A: You have to sacrifice all your colored permanents simultaneously, and the Island is currently a colored permanent, so it goes into the bin at the same time as the Zendikon. The Zendikon's ability still triggers, though, because it triggers based on the game state immediately prior to you sacrificing your colored permanents, so the Island gets returned to your hand.
Q: If I control multiple Pyromancer Ascensions each with two or more counters on them and I cast Lightning Bolt, does it get copied once for each Pyromancer Ascension?
A: Yes! Each Pyromancer Ascension's ability triggers and resolves separately, so you'll get one copy for each Pyromancer Ascension. Good for you, bad for your opponent!
Q: I have a fully leveled Echo Mage and a Pyromancer Ascension without quest counters on the battlefield and a Lightning Bolt in the graveyard. If I cast another Lightning Bolt, how much damage can I do to my opponent?
A: Looks like 9 damage to me. Pyromancer Ascension's counter-adding ability triggers when you cast a spell. Echo Mage lets you copy a spell, which is not the same as casting a spell, so the copies of Lightning Bolt won't add any more counters to Pyromancer Ascension. Your Lightning Bolt adds one counter to PA and gets copied twice by Echo Mage, for a total of 9 damage.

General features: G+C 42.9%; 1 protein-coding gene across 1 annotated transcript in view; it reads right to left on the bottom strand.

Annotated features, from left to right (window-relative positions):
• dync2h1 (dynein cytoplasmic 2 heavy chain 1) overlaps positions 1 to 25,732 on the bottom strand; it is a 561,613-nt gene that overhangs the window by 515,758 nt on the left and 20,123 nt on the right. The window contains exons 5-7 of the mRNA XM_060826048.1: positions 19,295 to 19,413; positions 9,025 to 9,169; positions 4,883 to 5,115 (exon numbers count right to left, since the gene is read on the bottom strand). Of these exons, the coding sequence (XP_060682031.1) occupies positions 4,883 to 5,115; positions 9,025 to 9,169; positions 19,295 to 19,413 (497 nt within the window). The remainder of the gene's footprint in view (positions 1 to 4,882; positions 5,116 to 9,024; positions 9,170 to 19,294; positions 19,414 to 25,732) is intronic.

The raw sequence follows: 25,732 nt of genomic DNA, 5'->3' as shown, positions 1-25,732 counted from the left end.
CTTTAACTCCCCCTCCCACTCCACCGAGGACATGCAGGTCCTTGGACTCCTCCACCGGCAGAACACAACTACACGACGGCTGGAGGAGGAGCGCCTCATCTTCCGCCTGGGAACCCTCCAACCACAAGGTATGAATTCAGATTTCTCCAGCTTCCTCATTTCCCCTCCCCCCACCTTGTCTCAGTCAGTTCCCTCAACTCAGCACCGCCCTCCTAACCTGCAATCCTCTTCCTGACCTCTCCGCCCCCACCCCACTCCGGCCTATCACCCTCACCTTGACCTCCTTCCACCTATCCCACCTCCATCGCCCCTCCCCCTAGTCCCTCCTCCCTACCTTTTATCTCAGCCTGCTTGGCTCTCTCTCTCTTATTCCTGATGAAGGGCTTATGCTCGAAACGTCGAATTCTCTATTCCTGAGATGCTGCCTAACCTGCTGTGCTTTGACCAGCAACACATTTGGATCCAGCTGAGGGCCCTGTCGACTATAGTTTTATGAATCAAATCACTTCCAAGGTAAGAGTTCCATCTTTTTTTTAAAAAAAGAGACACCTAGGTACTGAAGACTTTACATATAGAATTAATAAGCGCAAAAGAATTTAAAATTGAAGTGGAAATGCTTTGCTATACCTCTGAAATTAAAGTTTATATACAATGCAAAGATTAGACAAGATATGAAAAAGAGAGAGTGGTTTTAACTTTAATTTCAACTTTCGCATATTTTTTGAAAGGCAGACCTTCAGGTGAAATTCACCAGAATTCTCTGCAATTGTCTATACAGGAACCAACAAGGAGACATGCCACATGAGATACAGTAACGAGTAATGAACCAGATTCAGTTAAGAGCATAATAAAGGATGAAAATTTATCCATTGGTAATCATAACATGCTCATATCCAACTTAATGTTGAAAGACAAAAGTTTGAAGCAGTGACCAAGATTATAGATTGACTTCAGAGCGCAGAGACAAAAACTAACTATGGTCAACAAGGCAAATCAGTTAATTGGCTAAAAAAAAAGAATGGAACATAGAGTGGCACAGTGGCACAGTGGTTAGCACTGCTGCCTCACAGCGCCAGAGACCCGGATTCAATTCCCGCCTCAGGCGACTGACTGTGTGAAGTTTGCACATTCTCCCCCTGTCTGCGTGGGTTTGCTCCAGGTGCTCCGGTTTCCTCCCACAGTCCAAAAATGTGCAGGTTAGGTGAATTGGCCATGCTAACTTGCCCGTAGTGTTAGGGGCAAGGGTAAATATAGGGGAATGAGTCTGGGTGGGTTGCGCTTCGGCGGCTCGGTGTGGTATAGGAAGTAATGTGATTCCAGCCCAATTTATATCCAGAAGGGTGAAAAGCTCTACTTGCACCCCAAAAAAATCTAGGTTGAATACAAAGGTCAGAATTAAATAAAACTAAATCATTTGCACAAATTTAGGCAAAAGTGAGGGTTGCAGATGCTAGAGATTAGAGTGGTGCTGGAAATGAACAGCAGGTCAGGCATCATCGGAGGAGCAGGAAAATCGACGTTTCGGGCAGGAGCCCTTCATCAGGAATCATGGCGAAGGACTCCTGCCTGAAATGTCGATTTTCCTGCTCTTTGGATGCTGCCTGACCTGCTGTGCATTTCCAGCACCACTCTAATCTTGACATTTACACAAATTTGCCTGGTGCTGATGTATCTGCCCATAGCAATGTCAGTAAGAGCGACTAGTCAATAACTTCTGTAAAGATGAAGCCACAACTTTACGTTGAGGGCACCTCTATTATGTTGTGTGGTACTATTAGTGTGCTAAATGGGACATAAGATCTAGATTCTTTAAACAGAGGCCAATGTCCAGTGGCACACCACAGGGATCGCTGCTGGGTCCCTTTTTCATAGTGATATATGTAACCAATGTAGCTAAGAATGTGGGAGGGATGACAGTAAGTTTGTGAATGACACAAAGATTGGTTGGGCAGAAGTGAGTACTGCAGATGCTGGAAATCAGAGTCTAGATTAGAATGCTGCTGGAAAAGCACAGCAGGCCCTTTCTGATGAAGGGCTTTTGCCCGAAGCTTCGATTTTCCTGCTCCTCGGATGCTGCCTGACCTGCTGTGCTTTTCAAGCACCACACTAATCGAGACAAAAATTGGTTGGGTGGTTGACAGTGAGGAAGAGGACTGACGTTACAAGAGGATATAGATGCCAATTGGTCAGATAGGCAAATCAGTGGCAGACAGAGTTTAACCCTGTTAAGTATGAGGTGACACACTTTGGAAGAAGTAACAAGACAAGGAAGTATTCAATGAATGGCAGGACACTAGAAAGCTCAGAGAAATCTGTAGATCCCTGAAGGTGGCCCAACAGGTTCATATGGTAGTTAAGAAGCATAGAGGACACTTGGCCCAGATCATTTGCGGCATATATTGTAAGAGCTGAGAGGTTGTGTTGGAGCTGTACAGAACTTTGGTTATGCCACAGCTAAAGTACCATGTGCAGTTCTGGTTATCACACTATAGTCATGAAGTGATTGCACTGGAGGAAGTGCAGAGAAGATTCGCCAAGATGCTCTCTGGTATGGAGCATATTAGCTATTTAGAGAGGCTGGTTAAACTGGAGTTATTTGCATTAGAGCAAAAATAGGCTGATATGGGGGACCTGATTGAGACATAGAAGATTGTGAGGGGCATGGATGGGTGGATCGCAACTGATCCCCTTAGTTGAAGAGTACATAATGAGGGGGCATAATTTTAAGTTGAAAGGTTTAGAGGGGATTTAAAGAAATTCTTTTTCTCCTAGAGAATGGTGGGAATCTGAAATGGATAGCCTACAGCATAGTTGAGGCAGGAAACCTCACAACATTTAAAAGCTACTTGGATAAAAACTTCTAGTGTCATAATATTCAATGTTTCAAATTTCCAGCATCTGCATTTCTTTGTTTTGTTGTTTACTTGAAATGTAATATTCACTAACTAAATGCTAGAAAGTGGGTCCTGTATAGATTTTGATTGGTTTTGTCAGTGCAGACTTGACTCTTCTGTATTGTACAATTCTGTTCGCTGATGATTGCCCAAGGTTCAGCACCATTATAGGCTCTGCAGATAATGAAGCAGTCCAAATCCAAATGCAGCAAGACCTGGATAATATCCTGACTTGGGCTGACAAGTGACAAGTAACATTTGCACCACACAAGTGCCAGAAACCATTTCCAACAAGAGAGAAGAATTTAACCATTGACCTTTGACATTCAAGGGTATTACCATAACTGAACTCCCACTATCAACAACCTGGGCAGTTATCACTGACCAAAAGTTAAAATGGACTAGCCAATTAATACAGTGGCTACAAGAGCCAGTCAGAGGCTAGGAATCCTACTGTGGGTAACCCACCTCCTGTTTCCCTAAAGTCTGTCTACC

Q: I control Pyromancer Ascension without any counters and Clockspinning is in my graveyard. Can I cast another Clockspinning to put two counters onto the Ascension?
A: Yes, that works. Clockspinning can target a permanent regardless of whether there are any counters on it. If there are no counters on the permanent when Clockspinning resolves, it simply does nothing. However, in this case a quest counter will be added just in time because Pyromancer Ascension's counter-adding ability goes on the stack above Clockspinning and resolves first so that Clockspinning can then add a second quest counter.